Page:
2019: The Year of Healthy Living

By John Del Vecchio  |  January 2, 2019

Happy New Year!

While this space is called The Rich Investor, being rich isn’t all about money. For me, it’s about living the life I want to live and having control of my time.

This year, that concept is particularly important to me. You see, nearly three years ago, my very dearest friend passed away from brain cancer. The same kind that John McCain had. It’s a truly awful disease. I hope that no one reading this has had to endure watching a loved one struggle with this disease.

Christmas Day 2018 I was the exact age, to the day, she was when she passed. She was just 43 years old.

I had a wonderful Christmas Season filled with a lot of joy and happiness. However, when I went home that night, it really hit me that I was the same age as my friend. She didn’t get the luxury of any more days to live life on her own terms.

I’m still here, so I want to make the most of it.

For nearly three days, I couldn’t get out of bed. I was physically and mentally not well. Just exhausted. Lying in bed, I thought a lot about the things I want to do this year to better myself and have more control over my life.

These are my resolutions.

First, I am going to say “no” more often. I value being a team player. But time is short. If I don’t want to do something, then I’m not going to do it. That means cutting back my workload. So, I’ll make a conscious effort to work less and do more of the things I want to do when I want to do them. The other stuff will get done when I get around to it.

Starting in April, if you don’t hear from me between 7 a.m. and 10 a.m. it means I’m on the golf course.

Second, I plan to eat more vegetables. I’ve been doing this a lot recently. When the Olympics were on in Korea, I saw a segment about people eating dog meat just blocks away from the events. I know it’s a cultural thing, and it’s not for me to judge.

That said, I have a beautiful puppy. I literally get stopped everywhere I go because of her looks and personality. I don’t want to eat her. I don’t want anyone else to eat her, either.

Plus, it’s healthier to eat more vegetables. I’m not going to be militant about it, though. If someone invites me to their house and they’re cooking chicken, then I’m going to eat chicken. I love to cook, so if I throw a party, I’m not going to force-feed everyone a bowl of quinoa. I’ll probably sous vide filet mignon.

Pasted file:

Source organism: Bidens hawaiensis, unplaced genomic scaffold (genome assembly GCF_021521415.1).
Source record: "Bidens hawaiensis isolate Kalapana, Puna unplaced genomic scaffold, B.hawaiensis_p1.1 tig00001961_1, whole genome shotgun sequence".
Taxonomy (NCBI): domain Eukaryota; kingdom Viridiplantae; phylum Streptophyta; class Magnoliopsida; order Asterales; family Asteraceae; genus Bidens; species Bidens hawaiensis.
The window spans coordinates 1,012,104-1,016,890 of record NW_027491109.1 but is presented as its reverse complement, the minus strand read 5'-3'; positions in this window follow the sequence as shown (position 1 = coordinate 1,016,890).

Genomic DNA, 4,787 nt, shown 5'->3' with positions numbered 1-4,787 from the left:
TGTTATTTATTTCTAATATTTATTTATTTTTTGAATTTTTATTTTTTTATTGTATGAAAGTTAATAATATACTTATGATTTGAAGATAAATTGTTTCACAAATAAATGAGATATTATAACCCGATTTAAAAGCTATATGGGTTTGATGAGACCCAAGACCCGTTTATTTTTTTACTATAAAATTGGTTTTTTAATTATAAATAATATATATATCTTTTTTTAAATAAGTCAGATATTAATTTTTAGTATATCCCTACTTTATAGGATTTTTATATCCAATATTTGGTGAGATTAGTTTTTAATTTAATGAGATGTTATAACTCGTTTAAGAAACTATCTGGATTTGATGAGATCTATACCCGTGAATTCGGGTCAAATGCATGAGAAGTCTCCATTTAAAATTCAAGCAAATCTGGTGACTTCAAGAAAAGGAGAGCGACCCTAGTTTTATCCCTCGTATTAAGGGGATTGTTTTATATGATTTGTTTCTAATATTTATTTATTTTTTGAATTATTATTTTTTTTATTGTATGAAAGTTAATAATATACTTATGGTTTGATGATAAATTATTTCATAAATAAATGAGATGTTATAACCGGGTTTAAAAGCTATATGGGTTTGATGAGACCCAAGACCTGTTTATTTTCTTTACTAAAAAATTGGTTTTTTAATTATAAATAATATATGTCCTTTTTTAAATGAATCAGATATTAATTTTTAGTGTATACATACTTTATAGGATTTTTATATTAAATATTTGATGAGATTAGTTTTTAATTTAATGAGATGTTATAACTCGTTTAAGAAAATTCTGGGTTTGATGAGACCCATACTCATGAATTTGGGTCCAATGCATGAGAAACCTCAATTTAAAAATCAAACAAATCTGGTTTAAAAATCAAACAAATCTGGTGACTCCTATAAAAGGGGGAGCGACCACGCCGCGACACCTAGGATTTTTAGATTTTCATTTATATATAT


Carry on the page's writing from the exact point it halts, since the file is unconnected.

When I eat mostly vegetables, I feel better and look better. So, I plan to amp that up even more in 2019.

Third, I’m going to meditate more. Recently, I started meditating more at home. I have a very active mind. It’s hard to quiet it down. But what I do is play a video on my iPad while I sit in the sauna at home in the morning. It makes me feel great.

I feel so great after meditating that I hop on my spin bike and do a workout. Usually I do 30 minutes. But, for 2019, I’m going to get in an hour a day of exercise. I feel so good afterwards that I feel like I could run through a brick wall.

There’s a “high” I can’t explain. But it’s an “addiction” that’s actually good for you.

My resolutions center around two things: time and health.

Time is a very precious asset we all have. We just don’t know how much of it we have in the bank. So, I’m going to get the highest return I can on my time.

You aren’t wealthy if you aren’t healthy. So, I’m going to do my best in 2019 to maximize my return there as well.

Here’s to a wonderful 2019.

And I hope we can all do what we need to do this year to make our lives more fulfilling.

John Del Vecchio

John Del Vecchio is the author of the bestselling book, Rule of 72: Compound Your Money and Uncover Hidden Stock Profits and What’s Behind The Numbers: A Guide To Exposing Financial Chicanery And Avoiding Huge Losses In Your Portfolio.

As the in-house stock market guru and forensic accountant for Dent Research, John stood on the shoulders of the great David Tice, James O’Shaughnessy and Dr. Howard Schilit, and built a framework of algorithms and a multi-factor grading system that has made him one of the more successful short-sellers around.

John is also the executive editor of our Hidden Profits newsletter and our trading service Small Cap All-Stars.

He graduated Summa Cum Laude from Bryant College with a B.S. in Finance and was awarded Beta Gamma Sigma honors. He earned the right to use the Chartered Financial Analyst designation in September 2001.MORE FROM AUTHOR